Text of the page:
The example above is one of the more glaring issues: They cannot open a door or operate any machinery without putting away their weapon. In a situation where seconds matter, that could easily be fatal for the children. Relying on the children to keep their cool during a crisis is an incredible gamble.

Similarly, when faced with an opponent armed with a shield or parrying dagger, they are in extreme jeopardy. If their strike is blocked or deflected, they have no defense against a riposte. This is not a consideration in fencing, because, in a sport environment, competitors have standardized equipment, and rules designed to ensure a fair match. None of this is true when your character is in an actual battle (or fending off assassins.)

Now, if the question is, do I think a sufficiently hardened one-armed swordfighter could safely dispatch a four limbed assailant? Yeah. Absolutely. However, assigning them as the personal bodyguard (no matter how good they are) would be irresponsible for several reasons.

First, that door example means they can’t evacuate the children from a dangerous situation without dropping their guard. This is more universal than the specifics would suggest.

Similarly, they can’t carry an injured child to safety and open doors on the way. Realistically, that’s a much more pressing concern. It’s unlikely that the royal children are presented with attempts on their life on a regular basis. However, the risk that one of the kids is injured by… anything, and incapacitated is a real danger.

Those kids are not just kids. In a, hereditary monarchy, they are simultaneously, and incredibly valuable diplomatic resource, and the continuity of government. Only giving them a single guard collectively, no matter how many limbs they have, is extremely concerning.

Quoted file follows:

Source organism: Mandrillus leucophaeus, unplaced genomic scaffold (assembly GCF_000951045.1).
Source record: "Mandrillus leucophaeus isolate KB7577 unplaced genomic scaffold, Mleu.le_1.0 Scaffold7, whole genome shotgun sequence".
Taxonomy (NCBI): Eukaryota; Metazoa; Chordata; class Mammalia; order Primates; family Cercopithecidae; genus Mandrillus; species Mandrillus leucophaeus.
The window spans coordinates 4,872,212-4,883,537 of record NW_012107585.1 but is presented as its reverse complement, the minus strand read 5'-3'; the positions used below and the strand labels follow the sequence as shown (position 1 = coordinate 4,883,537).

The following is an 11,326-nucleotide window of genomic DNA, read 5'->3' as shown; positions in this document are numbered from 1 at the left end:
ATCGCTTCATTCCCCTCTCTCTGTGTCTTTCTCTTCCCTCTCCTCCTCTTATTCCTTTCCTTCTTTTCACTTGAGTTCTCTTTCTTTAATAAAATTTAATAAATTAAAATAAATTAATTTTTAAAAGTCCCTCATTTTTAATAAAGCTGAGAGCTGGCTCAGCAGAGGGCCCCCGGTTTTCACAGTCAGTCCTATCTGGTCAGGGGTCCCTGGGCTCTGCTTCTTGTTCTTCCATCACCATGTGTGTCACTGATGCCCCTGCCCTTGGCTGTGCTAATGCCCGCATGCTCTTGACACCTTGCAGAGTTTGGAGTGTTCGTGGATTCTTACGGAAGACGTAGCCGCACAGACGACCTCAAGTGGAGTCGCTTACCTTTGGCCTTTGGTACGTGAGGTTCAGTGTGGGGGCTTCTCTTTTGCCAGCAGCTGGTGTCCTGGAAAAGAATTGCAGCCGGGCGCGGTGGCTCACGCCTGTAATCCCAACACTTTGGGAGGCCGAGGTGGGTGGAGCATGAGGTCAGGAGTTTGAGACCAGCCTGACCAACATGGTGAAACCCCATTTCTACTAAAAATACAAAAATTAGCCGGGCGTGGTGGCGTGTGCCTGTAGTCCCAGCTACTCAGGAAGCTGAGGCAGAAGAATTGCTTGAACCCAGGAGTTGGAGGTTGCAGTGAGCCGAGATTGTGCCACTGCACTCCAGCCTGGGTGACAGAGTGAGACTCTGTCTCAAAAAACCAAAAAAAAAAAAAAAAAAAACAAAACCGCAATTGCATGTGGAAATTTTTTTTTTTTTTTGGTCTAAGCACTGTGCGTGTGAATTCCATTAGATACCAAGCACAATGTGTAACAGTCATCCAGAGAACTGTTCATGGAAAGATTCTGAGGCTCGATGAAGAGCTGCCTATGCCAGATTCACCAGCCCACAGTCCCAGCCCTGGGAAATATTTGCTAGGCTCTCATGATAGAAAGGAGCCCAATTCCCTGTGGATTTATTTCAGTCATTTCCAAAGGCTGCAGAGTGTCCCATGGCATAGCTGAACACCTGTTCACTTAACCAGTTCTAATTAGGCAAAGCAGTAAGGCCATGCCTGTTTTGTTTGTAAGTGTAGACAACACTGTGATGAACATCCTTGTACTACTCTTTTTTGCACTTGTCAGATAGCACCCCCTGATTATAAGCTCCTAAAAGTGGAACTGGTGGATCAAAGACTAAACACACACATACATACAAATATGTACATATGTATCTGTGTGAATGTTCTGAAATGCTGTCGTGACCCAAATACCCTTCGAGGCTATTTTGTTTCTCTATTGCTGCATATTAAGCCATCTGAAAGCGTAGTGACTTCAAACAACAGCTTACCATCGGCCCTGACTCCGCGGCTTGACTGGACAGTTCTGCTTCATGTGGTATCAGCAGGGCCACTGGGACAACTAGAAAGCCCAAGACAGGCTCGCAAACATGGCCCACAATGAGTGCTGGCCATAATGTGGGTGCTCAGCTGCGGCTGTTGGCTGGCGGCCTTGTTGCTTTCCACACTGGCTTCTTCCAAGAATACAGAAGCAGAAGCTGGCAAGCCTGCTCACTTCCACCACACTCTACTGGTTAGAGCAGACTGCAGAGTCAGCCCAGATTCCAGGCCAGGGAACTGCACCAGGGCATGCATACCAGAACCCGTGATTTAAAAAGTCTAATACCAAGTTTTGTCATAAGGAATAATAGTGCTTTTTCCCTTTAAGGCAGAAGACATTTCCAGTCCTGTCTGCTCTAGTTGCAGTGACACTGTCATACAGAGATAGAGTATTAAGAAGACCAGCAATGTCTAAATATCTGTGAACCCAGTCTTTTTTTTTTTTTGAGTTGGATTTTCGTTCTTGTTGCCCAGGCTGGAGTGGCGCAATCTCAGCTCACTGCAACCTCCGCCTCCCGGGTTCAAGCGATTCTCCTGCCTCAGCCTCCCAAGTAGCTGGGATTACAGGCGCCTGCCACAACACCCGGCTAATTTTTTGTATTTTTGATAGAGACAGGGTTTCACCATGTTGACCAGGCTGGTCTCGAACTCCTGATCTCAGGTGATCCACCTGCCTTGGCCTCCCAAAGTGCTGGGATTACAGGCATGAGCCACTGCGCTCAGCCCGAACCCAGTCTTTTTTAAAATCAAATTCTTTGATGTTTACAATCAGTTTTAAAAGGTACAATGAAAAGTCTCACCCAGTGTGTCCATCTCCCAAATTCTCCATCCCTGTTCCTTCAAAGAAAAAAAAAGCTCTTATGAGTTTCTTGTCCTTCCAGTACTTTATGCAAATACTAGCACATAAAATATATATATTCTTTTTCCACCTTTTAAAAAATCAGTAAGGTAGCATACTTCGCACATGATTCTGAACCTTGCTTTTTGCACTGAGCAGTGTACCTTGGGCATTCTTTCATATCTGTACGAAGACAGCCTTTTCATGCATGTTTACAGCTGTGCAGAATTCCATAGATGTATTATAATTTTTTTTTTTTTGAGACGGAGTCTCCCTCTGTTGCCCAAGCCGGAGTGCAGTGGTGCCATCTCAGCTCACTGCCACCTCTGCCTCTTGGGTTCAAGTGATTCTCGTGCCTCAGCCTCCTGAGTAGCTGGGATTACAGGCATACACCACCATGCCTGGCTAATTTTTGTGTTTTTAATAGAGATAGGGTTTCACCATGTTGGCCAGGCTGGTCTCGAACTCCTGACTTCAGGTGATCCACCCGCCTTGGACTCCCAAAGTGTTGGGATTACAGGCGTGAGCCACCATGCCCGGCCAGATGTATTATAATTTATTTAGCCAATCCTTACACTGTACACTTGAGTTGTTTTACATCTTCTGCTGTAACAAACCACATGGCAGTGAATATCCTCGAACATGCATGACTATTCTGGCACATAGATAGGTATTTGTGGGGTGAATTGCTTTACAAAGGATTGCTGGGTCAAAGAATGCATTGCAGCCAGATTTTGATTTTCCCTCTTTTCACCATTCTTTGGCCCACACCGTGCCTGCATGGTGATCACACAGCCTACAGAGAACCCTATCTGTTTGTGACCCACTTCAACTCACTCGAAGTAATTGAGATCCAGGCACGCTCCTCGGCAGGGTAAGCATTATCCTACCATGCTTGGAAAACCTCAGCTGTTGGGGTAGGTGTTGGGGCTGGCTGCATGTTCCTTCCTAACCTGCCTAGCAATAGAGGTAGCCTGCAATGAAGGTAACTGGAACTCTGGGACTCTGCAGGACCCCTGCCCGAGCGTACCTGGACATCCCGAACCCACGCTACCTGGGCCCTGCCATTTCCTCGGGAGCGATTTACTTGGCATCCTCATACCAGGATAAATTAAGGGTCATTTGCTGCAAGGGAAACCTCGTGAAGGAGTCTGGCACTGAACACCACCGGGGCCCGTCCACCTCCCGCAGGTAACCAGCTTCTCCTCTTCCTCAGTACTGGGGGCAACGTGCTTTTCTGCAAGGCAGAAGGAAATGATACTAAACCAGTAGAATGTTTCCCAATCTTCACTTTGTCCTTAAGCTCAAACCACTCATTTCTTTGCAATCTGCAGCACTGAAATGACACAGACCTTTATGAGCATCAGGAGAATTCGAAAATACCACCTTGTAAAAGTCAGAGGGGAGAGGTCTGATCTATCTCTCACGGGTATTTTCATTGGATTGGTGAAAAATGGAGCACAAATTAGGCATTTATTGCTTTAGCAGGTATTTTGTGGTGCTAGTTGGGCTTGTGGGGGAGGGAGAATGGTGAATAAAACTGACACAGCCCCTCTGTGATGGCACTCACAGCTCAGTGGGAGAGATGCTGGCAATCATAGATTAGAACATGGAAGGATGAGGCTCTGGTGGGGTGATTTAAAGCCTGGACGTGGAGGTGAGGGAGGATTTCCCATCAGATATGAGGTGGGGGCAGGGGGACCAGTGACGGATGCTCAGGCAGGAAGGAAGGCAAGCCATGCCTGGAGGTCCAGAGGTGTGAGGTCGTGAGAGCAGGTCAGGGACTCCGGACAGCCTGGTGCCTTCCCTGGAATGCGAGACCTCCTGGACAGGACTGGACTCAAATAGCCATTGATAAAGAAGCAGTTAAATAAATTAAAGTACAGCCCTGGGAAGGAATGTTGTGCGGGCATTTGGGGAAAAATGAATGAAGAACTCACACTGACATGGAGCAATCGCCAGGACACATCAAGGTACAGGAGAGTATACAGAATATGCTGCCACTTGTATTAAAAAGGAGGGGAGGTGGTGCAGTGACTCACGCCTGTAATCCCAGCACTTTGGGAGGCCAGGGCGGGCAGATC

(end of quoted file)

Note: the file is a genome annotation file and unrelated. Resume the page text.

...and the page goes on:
Again, I could see a one-armed veteran guard acting as the head of their security detail, but that would be talking about your character having a squad of guards at their command, not simply being, “their personal guard.” Particularly, if your one-armed character is (almost) always accompanied by a subordinate.

So, what could the use? A sword. But, that’s not the biggest issue here.

-Starke

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On Writing: Bodyguards

readingwithavengeance:

Has your character ever needed a bodyguard?  Yes?  Did you think that the job of a bodyguard was limited to walking next to someone while wearing sunglasses and having sexual tension/banter?  Well then, we need to talk.

  • Bodyguarding is a regulated profession.  Technically, you don’t need to go to a class to follow someone around and promise to beat up whoever hassles them.  On the other hand, if you do that, your paycheck can’t say “bodyguard” on it.  Every state has different requirements, but all of them include “take at least some sort of class and get a license.”  You have to take a class to be a security guard.  You have to take a different class to be a bodyguard.  You have take more classes to be an armed guard.  You have to take a separate, unique class for each type and caliber of weapon you want to be licensed for.  Now, like everything else, there are good and bad schools for this sort of thing, and with very little searching you can probably find a “school” that will take your money and give you a license at the end of the day, whether you paid attention to the class or not.  But the fact still remains that you can’t just turn to any random person and call them a bodyguard.

Read More

We’ve talked about bodyguards before, but this write up by readingwithavengeance is a great place to start when trying to avoid the cliches. I also humbly suggest looking at Man on Fire as a reference.

-Michi

I have a character who’s been in the bodyguard/private military business for at least seven years, with no prior military or law enforcement training. Would it be realistic to assume that they’ve picked up enough experience to know what they’re doing?